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Dawn Potter

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Summary: The monks needed to protect the Key, so they made her the little sister of the Chosen One; it was just a different Chosen One. Will contain both slash and het parings.

Categories Author Rating Chapters Words Recs Reviews Hits Published Updated Complete
Harry Potter > Dawn-Centered > Pairing: Fred/George Weasley(Past Donor)JoyfulFR151453,83249021,81224 Jan 1016 Aug 10No

Cauldrons and Fashionistas

Notes: Yes, I actually went and looked up the exchange rates for pounds sterling to American dollars in 1997. Technically Dawn opened her bank account in the very last week of 1996, but let's not be too picky. ;-)
I wrote large sections of this chapter while tipsy, and even though I edited sober, there still might be a few mistakes I missed. Sorry.

As usual, this is for the amazing Shulik

Chapter 14

Jet-lag was a horrible thing, Dawn decided. California was eight hours behind England, so she felt very out of sorts. The first night in America, Dawn collapsed into her bed and cried herself to sleep. She was frustrated and scared and lonely. She wanted to be at the Burrow, getting ready to go back to Hogwarts, not in California getting ready to start at muggle secondary school! It just wasn't fair.

There was about a week and a half of Christmas holidays left before the mid-winter term, and Dawn was trying to get used to the new town, and the new timezone. Because the hellmouth offered a sort of magnetic pull for vampires and demons, Giles asked her not walk around alone after dark, but they were so distanced from the wizarding war, that Giles believed she was completely safe to walk around town alone, during the day. Dumbledore had assured them that the Death Eaters wouldn't be able to find her there. Especially with the common misconception that magic didn't work on the hellmouth. Two days after they made it to their new house, Dawn decided she was going to walk around explore the town.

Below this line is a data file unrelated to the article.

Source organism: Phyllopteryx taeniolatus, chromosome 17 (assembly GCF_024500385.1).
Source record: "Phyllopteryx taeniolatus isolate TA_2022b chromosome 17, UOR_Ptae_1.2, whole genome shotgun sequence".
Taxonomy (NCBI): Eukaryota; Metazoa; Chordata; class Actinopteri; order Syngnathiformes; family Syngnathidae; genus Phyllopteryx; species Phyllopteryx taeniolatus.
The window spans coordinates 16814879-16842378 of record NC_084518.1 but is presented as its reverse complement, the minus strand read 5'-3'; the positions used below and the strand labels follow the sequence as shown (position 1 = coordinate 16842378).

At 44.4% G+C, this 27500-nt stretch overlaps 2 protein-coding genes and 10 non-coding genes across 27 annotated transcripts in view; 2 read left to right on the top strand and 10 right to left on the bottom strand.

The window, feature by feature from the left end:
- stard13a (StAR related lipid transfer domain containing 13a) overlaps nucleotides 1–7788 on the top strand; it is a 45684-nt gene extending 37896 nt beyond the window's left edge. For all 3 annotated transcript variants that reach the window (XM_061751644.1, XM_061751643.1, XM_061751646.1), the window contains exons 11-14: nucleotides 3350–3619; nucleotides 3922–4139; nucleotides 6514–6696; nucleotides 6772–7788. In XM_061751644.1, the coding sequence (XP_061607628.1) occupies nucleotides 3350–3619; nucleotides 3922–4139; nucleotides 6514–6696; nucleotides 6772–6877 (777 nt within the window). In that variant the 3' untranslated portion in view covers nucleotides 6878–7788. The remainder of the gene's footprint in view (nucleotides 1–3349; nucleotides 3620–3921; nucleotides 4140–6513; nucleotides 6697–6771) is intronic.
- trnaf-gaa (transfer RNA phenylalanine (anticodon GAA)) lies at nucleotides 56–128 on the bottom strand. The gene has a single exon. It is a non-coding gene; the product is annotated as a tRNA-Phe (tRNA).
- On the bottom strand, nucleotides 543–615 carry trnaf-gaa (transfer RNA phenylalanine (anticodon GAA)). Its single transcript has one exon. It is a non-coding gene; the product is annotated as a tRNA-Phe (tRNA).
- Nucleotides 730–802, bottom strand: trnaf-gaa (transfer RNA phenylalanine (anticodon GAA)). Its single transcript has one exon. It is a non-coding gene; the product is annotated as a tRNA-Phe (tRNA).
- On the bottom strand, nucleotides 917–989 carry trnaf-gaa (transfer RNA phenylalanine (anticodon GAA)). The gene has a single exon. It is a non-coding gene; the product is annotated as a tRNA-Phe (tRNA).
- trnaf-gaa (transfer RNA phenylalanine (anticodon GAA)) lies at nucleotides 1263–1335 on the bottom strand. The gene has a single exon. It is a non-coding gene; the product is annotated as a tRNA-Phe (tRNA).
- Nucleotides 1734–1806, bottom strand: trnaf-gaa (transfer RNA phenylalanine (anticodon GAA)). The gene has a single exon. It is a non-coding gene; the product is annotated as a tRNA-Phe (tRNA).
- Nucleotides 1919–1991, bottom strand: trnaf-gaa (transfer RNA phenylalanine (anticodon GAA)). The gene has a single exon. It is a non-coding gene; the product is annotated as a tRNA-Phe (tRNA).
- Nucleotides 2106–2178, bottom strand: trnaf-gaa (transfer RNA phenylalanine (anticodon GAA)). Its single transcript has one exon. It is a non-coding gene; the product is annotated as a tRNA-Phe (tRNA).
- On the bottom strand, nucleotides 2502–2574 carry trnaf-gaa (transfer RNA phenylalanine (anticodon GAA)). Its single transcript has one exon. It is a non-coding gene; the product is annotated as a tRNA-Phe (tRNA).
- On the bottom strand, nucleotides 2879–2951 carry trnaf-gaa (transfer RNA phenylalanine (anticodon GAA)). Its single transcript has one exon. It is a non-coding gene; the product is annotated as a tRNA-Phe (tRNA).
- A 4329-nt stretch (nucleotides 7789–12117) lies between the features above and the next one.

“Do I look muggle enough?” Dawn asked Giles. She was wearing a floor-length brown skirt and a white button-down shirt with the sleeves neatly rolled up. She wore her regular black Mary Janes over pantyhose. Honestly, she was a little warm, but she didn't have a lot of clothes for the proper climate.

“Yes,” Giles said. “You look fine. A bit warm, maybe.” He adjusted his tie, obviously noticing that Sunnydale was a bit warmer than England in December.

“I think we're going to need to find a shopping center. I need to have my money changed over from pounds to dollars, but then I definitely need to buy new clothes. I only brought winter clothes, and my winter clothes are definitely not appropriate for California.”

“Well, I need to go to the bank as well,” Giles said. “I need to open an account. Why don't you bring your money, and we'll both open up bank accounts. Then you can walk around and explore the town afterward.”

“Alright,” Dawn said, smiling. “I've decided I'm going to make the best of this situation. Nobody I know has ever been to America before, or to a Hellmouth, so I'm going to learn as much as I can.”

“That's right,” Giles said, “You're a Ravenclaw, the portion of Hogwarts with a thirst for knowledge.”

“Yes,” Dawn agreed. “I love research.”

“You'd make a fair Watcher,” Giles noted. “Let me just find my shoes, then we'll drive down to the bank.”

“Do we have to drive?” Dawn asked, worried.

“Don't you trust my driving?”

“It's not that,” Dawn said. “It's just scary. The cars are backwards and everyone drives on the wrong side. I don't want you to get in an accident.”

“I suppose you'll have an advantage on me, then, since you're signed up for Driver's Education. You can learn on an American car. Anyway, I think I'll be fine. I've been here before, and I'm not a bad driver.”

“Okay,” Dawn said. “Cars frighten me. Uncle Vernon gets road rage. When I was very little, he told us our parents died in a car crash, so I was afraid of them for a long time. Then my older brother and his best friend crashed a flying car into a whomping tree, and were almost killed. I've been on a motorbike once, and on brooms a few times, and as long as I can ride behind someone and hold on, it's not as scary. Horses aren't as scary either. But cars are just scary. There are deaths every day from car crashes.”